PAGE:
People coming off prescribed psychotropic medication need the support of their family and friends. The initial concern you may have will probably be to make sure your family member or friend coming off these medications is getting the support they need. You may not see yourself as someone with your own needs. But supporting someone coming off these types of medication can be demanding, stressful, upsetting and frustrating. You will need to help them get through the withdrawal and recovery period. There may be some difficult times during this process. It can be an emotional time. Information about types of medication and withdrawal from medication is available for you on this website.
This information will help you gain a better understanding of what you and your family member or friend may be facing. You can contact us via our telephone helpline.
With our telephone helpline you will receive support from one of our counsellors who all have a vast amount of experience in this field. We can help with issues that arise, ways of coping, providing reassurance and help you to understand the types of medication, their effects and the withdrawal process. All communication with us is strictly confidential.
Deciding to come off benzodiazepines, Z drugs and/or antidepressants is the first step for the person taking these medications. The more information you have on withdrawal, the better equipped you will be to understand and support this person. Withdrawal from these medications can be bizarre and is not linear (i.e. it is not like a broken arm, where you gradually get better with no setbacks) there will be times when your family member or friend is feeling better then a new withdrawal symptom can present out of the blue which can be incapacitating, this may then lift for a while for there yet to be another setback. This can be very difficult to understand even to the person experiencing withdrawal and you may find it difficult to relate to the experience. Withdrawal from these types of medication is understated and many people find it difficult to accept that taking a legally prescribed drug could result in such adverse reactions.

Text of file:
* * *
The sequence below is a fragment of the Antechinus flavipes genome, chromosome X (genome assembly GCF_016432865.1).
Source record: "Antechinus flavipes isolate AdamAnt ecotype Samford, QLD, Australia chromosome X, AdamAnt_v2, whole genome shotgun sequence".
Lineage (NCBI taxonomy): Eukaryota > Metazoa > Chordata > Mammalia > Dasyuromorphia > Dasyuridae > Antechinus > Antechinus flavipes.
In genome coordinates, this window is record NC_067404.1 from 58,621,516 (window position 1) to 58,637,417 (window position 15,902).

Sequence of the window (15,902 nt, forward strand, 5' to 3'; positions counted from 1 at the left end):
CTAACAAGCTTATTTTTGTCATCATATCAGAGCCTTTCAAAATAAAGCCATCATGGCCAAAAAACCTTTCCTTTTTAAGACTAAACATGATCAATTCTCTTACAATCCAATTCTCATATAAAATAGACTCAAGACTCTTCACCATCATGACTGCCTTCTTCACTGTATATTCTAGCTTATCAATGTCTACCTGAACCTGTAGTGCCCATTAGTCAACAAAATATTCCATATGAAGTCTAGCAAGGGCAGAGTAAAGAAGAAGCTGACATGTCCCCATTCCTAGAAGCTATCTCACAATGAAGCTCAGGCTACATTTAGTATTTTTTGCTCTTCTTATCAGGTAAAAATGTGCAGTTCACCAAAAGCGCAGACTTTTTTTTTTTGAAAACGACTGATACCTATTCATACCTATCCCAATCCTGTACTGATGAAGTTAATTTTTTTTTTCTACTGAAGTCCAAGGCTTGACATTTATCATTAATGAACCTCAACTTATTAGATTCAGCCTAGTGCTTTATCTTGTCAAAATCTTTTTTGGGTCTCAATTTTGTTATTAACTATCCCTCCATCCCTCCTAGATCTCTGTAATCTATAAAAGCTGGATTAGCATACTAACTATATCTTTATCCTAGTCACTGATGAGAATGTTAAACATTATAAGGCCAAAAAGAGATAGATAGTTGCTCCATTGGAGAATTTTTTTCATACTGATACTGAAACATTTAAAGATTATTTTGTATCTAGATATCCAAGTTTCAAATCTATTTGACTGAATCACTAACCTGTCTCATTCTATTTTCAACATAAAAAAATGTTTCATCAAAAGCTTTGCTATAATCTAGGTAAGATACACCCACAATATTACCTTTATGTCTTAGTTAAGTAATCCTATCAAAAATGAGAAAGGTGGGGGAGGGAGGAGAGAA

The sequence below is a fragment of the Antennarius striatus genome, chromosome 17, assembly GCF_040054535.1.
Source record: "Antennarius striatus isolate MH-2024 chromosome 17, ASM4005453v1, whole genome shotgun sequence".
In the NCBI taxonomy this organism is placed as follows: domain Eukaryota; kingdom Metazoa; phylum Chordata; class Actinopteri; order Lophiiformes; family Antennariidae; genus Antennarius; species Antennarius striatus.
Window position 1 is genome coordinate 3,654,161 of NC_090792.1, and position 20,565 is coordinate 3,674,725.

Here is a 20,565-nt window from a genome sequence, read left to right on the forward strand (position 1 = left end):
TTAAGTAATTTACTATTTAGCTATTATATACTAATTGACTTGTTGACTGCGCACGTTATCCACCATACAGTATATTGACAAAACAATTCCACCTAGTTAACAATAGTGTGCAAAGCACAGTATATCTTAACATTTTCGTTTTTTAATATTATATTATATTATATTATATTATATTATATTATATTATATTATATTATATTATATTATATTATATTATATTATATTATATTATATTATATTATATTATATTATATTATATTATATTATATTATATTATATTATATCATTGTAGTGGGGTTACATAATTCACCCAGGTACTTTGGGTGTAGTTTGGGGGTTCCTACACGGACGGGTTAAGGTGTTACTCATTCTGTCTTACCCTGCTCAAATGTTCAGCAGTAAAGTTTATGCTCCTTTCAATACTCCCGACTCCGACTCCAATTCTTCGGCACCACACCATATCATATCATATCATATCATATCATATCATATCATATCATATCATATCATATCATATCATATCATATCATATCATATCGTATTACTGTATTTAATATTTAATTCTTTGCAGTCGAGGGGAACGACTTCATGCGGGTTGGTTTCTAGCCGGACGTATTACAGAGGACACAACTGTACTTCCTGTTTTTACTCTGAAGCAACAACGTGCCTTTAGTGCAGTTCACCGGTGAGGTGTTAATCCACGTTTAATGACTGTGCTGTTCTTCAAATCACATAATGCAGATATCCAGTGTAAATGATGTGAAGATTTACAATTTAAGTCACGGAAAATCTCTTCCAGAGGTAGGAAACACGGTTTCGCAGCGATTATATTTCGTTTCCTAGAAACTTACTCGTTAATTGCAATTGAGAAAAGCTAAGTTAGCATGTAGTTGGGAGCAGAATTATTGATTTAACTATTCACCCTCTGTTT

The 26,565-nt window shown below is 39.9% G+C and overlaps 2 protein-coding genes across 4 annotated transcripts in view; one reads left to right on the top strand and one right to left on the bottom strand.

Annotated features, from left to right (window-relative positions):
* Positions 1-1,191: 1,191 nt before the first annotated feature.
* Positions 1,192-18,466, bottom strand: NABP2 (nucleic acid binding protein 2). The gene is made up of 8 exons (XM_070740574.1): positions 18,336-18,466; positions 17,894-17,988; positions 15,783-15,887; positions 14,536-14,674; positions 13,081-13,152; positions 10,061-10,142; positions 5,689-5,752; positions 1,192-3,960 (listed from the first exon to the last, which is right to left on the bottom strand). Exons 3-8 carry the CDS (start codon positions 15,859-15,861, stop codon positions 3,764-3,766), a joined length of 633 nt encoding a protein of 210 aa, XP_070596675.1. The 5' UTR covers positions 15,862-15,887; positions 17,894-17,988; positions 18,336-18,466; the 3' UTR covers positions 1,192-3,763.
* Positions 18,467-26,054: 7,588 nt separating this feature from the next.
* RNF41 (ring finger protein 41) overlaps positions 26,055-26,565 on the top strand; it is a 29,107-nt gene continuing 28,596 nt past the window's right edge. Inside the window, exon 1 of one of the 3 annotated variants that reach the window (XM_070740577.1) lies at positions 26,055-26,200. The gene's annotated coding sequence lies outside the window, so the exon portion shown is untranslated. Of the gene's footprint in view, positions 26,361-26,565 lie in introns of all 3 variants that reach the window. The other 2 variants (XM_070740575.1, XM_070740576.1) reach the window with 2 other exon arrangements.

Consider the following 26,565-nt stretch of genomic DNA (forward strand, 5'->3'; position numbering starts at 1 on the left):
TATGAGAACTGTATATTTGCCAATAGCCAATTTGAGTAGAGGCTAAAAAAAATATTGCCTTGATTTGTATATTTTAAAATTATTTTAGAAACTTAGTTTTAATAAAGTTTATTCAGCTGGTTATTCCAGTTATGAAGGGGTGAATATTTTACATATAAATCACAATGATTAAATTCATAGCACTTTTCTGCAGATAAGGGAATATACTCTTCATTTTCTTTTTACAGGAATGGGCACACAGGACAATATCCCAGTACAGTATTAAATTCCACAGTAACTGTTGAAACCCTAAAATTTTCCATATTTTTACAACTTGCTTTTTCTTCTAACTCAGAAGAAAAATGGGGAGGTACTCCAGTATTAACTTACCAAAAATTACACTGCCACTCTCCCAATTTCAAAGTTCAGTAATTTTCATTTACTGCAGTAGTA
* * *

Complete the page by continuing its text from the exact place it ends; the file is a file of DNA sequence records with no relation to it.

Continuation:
The most important thing to remember whilst supporting this person is to look after yourself and remind yourself and your family member or friend that although withdrawal lasts a long time and the symptoms seem persistent, withdrawal will not last forever.
What you can do to support your family member or friend
The more knowledgeable you are about benzodiazepines, Z drugs and/or antidepressants and withdrawal, the better prepared you will be to cope with it. Try not to be judgmental regarding the symptoms and experience they are going through. Many doctors are not fully aware of the repercussions of coming off these types of medications.
Get in touch with your Doctor if there are severe withdrawal symptoms which cause concern regarding the safety for the person you are caring for (e.g. suicidal ideation)
Get in touch with your Doctor if there are any new or unexplained withdrawal symptoms to rule out any possible underlying conditions
Give practical support e.g. helping around the home, doing the shopping, looking after the children. The person you are caring for may be quite lethargic and may not have as much energy as they did
Make time to talk, communication is important. At other times space may be needed, or a reassuring hand (non-verbal communication is just as important).
Maintain a healthy diet and exercise. Carry on with your hobbies, make sure you have time to rest and relax. It may be that you need additional help at times from another family member or friend so that you can take regular breaks
Make sure you have an emotional outlet, another family member or friend you can talk to about your feelings
Most importantly, keep encouraging and reassuring the person you are caring for.
Advise speeding up or slowing down the reduction programme
Suggest reinstating the medication after the person is off their medication
Make suggestions that they see a psychiatrist if they don’t have a history of mental illness
Take things personally - the person you are caring for may at times become agitated, angry or overly-sensitive. Mood swings, fear, paranoia and other psychological symptoms are common in withdrawal
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